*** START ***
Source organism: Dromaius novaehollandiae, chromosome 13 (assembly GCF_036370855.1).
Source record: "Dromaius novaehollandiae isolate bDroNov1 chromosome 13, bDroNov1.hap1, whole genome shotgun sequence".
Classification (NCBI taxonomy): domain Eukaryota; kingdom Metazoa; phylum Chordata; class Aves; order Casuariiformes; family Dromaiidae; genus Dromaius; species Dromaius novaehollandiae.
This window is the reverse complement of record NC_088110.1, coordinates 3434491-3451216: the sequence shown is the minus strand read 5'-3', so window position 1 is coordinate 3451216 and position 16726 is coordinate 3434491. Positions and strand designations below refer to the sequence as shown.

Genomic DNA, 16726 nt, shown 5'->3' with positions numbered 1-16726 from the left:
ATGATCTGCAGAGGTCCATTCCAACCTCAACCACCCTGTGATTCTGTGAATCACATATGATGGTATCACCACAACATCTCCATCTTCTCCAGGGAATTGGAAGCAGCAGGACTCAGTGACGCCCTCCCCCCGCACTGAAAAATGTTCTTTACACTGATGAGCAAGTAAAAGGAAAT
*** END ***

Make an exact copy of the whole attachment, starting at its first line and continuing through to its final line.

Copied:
Source organism: Dromaius novaehollandiae, chromosome 13 (assembly GCF_036370855.1).
Source record: "Dromaius novaehollandiae isolate bDroNov1 chromosome 13, bDroNov1.hap1, whole genome shotgun sequence".
Classification (NCBI taxonomy): domain Eukaryota; kingdom Metazoa; phylum Chordata; class Aves; order Casuariiformes; family Dromaiidae; genus Dromaius; species Dromaius novaehollandiae.
This window is the reverse complement of record NC_088110.1, coordinates 3434491-3451216: the sequence shown is the minus strand read 5'-3', so window position 1 is coordinate 3451216 and position 16726 is coordinate 3434491. Positions and strand designations below refer to the sequence as shown.

Genomic DNA, 16726 nt, shown 5'->3' with positions numbered 1-16726 from the left:
ATGATCTGCAGAGGTCCATTCCAACCTCAACCACCCTGTGATTCTGTGAATCACATATGATGGTATCACCACAACATCTCCATCTTCTCCAGGGAATTGGAAGCAGCAGGACTCAGTGACGCCCTCCCCCCGCACTGAAAAATGTTCTTTACACTGATGAGCAAGTAAAAGGAAAT